BI Showdown Becomes a Firing Squad




Sometimes you don’t want to read the glowing pros or vicious cons about how vendors address 1433 separate business intelligence software criteria. I think it was for those times that my colleagues came up with the idea of writing a short type of report (the vendor showdown) that graphically demonstrates how different enterprise products stack up, based on a few key high-level criteria.

The recently published BI showdown garnered some strange scorn from readers firing comments at the article. A few thought it was talking about the top three vendors as opposed to three of the top vendors. Some, like in the following comment, thought it needed more detail.
“These ‘results’ offer no information that would give a decision maker any tools to help in the selection process. I guess you get what you pay for. “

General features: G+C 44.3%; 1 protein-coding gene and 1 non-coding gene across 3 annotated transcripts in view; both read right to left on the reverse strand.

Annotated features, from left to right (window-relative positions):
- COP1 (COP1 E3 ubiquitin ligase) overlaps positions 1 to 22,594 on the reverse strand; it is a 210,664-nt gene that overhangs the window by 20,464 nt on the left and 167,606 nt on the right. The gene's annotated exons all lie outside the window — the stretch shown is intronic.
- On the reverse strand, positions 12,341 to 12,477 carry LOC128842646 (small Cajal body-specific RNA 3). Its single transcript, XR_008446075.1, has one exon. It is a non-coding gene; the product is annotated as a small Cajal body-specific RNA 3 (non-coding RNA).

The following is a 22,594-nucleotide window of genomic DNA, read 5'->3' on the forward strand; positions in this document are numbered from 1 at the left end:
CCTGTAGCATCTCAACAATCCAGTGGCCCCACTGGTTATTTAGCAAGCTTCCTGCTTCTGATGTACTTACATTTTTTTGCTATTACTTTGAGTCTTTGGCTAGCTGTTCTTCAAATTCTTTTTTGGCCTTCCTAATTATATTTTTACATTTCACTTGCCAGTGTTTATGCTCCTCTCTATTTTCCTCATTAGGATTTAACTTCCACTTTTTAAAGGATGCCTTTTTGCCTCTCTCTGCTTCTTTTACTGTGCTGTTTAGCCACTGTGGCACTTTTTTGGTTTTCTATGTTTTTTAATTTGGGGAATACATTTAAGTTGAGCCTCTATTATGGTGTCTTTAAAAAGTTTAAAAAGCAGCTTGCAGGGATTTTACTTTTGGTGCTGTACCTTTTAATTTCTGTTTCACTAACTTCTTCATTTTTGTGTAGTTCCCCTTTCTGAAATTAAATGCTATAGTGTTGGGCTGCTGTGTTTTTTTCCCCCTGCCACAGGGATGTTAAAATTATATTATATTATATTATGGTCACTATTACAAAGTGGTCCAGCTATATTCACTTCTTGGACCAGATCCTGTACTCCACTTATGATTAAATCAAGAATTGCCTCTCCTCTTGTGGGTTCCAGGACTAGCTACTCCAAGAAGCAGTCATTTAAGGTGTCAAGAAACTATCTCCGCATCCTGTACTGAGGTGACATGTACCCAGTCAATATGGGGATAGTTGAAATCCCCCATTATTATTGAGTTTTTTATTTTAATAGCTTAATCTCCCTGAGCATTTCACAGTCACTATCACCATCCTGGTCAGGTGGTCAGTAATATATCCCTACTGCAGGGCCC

In the showdown however, my colleagues write “Your company has distinct needs and priorities that need to be supported by any enterprise solution you adopt.” They’re referring to what you'd want from those 1433 criteria we use to analyze the BI software. They're recommending you actually do go further than just the showdown and examine the functionality in a way that makes sense for your requirements (in other words, use the BI Evaluation Center). I suppose we need to make this point more clear in future reports.

Still, I'm not sure why some people discounted analyst Lyndsay Wise’s insightful examination of why the vendors scored as they did. She brought up interesting points that you wouldn’t know just from looking at rating scores (or say, a Magic Quadrant).

The showdown offers an overview type of analysis, which is based on 1433 criteria without asking you to consider each one. While it is useful for an idea of the functional areas on which the products tend to focus, its graphs are a product of our evaluation tools, not the tools themselves.
 
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